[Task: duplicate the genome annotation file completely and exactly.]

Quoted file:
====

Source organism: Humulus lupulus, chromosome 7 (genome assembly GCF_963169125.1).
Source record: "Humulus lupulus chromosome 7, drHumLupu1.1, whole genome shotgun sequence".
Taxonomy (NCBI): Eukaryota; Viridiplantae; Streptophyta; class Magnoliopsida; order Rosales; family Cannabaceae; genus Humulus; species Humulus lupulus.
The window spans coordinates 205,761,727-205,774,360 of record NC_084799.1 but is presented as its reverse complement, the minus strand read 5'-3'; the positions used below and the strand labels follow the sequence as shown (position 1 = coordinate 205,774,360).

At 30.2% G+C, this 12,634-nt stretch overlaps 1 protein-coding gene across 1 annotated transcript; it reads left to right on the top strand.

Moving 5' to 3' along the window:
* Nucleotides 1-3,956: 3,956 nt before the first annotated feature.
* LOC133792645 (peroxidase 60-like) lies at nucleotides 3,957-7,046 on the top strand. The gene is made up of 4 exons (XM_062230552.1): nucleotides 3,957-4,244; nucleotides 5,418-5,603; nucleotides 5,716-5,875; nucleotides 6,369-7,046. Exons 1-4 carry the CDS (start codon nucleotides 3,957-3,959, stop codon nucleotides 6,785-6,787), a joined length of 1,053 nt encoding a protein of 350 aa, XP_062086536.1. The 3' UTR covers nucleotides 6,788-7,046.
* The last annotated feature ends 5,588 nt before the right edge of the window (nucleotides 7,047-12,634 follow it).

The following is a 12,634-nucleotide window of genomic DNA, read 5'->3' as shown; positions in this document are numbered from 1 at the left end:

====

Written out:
Source organism: Humulus lupulus, chromosome 7 (genome assembly GCF_963169125.1).
Source record: "Humulus lupulus chromosome 7, drHumLupu1.1, whole genome shotgun sequence".
Taxonomy (NCBI): Eukaryota; Viridiplantae; Streptophyta; class Magnoliopsida; order Rosales; family Cannabaceae; genus Humulus; species Humulus lupulus.
The window spans coordinates 205,761,727-205,774,360 of record NC_084799.1 but is presented as its reverse complement, the minus strand read 5'-3'; the positions used below and the strand labels follow the sequence as shown (position 1 = coordinate 205,774,360).

At 30.2% G+C, this 12,634-nt stretch overlaps 1 protein-coding gene across 1 annotated transcript; it reads left to right on the top strand.

Moving 5' to 3' along the window:
* Nucleotides 1-3,956: 3,956 nt before the first annotated feature.
* LOC133792645 (peroxidase 60-like) lies at nucleotides 3,957-7,046 on the top strand. The gene is made up of 4 exons (XM_062230552.1): nucleotides 3,957-4,244; nucleotides 5,418-5,603; nucleotides 5,716-5,875; nucleotides 6,369-7,046. Exons 1-4 carry the CDS (start codon nucleotides 3,957-3,959, stop codon nucleotides 6,785-6,787), a joined length of 1,053 nt encoding a protein of 350 aa, XP_062086536.1. The 3' UTR covers nucleotides 6,788-7,046.
* The last annotated feature ends 5,588 nt before the right edge of the window (nucleotides 7,047-12,634 follow it).

The following is a 12,634-nucleotide window of genomic DNA, read 5'->3' as shown; positions in this document are numbered from 1 at the left end: